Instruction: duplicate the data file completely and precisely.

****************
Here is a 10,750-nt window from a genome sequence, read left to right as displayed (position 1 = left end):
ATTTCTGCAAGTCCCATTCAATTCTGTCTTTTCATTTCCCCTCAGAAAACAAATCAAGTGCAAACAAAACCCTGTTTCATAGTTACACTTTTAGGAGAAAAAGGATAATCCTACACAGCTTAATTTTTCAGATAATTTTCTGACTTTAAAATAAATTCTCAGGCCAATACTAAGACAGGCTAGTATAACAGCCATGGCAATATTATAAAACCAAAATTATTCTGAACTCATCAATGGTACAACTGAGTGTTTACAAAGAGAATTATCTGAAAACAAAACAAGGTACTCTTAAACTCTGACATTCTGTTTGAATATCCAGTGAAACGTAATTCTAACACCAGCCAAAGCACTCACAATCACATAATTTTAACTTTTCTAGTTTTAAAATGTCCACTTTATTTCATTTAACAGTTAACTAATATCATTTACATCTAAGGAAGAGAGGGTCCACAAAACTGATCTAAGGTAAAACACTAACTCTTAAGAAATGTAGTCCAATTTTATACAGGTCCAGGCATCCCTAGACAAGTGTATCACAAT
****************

Here is a 10,750-nt window from a genome sequence, read left to right as displayed (position 1 = left end):
ATTTCTGCAAGTCCCATTCAATTCTGTCTTTTCATTTCCCCTCAGAAAACAAATCAAGTGCAAACAAAACCCTGTTTCATAGTTACACTTTTAGGAGAAAAAGGATAATCCTACACAGCTTAATTTTTCAGATAATTTTCTGACTTTAAAATAAATTCTCAGGCCAATACTAAGACAGGCTAGTATAACAGCCATGGCAATATTATAAAACCAAAATTATTCTGAACTCATCAATGGTACAACTGAGTGTTTACAAAGAGAATTATCTGAAAACAAAACAAGGTACTCTTAAACTCTGACATTCTGTTTGAATATCCAGTGAAACGTAATTCTAACACCAGCCAAAGCACTCACAATCACATAATTTTAACTTTTCTAGTTTTAAAATGTCCACTTTATTTCATTTAACAGTTAACTAATATCATTTACATCTAAGGAAGAGAGGGTCCACAAAACTGATCTAAGGTAAAACACTAACTCTTAAGAAATGTAGTCCAATTTTATACAGGTCCAGGCATCCCTAGACAAGTGTATCACAAT